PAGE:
Robert Harington reviews Fred Dylla’s book, Scientific Journeys: A Physicist Explores the Culture, History and Personalities of Science, a collection of prose pieces that portray the author’s approach to a world of science and the science of the world.
A new conference explores ways research can turn the scientific method onto improving its own results.
Calls for a monoculture of scholarly communication keep multiplying. But wouldn’t a continued diversity of models be healthier?
AAAS continues its commitment to the subscription model to praise from cOAlition S. Are there lessons for other publishers?
Popular opinion to the contrary, scholarly publishing has not been disrupted. But only superior management can navigate the many challenges ahead.
Many of the finest scholarly publications can boast of exemplary editorial programs, but the advent of Gold Open Access, especially when mandated by funding agencies, may make this kind of editorial activity a thing of the past.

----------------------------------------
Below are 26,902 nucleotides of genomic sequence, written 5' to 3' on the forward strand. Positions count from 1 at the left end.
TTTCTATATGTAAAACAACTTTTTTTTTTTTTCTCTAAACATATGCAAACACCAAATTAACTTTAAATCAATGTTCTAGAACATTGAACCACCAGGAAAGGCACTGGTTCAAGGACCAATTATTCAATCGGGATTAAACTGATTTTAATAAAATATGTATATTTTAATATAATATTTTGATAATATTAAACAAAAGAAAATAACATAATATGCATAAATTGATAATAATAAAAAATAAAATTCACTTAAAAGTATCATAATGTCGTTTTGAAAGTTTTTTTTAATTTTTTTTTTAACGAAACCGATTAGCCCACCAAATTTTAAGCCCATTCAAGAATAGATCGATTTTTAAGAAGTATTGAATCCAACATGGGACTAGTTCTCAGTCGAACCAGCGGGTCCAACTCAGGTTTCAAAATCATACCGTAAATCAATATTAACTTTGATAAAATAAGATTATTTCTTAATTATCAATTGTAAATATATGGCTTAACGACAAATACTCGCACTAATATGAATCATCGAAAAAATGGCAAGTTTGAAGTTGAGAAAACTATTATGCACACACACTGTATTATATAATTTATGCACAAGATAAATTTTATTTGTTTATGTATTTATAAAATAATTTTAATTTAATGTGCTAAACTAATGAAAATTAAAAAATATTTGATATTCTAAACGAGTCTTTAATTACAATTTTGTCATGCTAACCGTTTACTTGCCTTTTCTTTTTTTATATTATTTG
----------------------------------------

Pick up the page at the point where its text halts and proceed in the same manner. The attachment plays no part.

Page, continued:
Elsevier’s new CiteScore service is a carefully thought-out element in the company’s competitive strategy, but it reinforces the widespread error that bibliometrics can be use as proxies for the quality of a publication.
Duke University’s Sheila Patek makes an elegant argument in favor of funding basic research.
We’re in a thicket of stories proclaiming “science is broken” and that stealing articles isn’t stealing because, publishers. This cottage industry of journal bashing and science trashing has reached a crescendo. What drives it? And what more important stories are being missed in the maelstrom?
An interview with librarian and open access skeptic Jeffrey Beall. He discusses his work, the criteria for declaring an organization a “predatory publisher,” and how he would fix the scholarly communications system.
The latest clip from Symphony of Science sets famous astronomers to music.
Charlie Rapple reports back from ISMTE, which does not stand for the International Society of Making Toys Educational
How valuable is the brand? It depends on the ecosystem or publishing epoch. Brands were the hallmark of the print era, but with the advent of new publishing paradigms, brands now compete with other useful means to identify materials.
While more scientific information than ever is available, science itself is struggling for funding, for cultural footholds, and for priority in society. What has gone wrong?
The idea of “reanalysis” needs to be rethought, if recent examples are any indication of what this trend could do to science.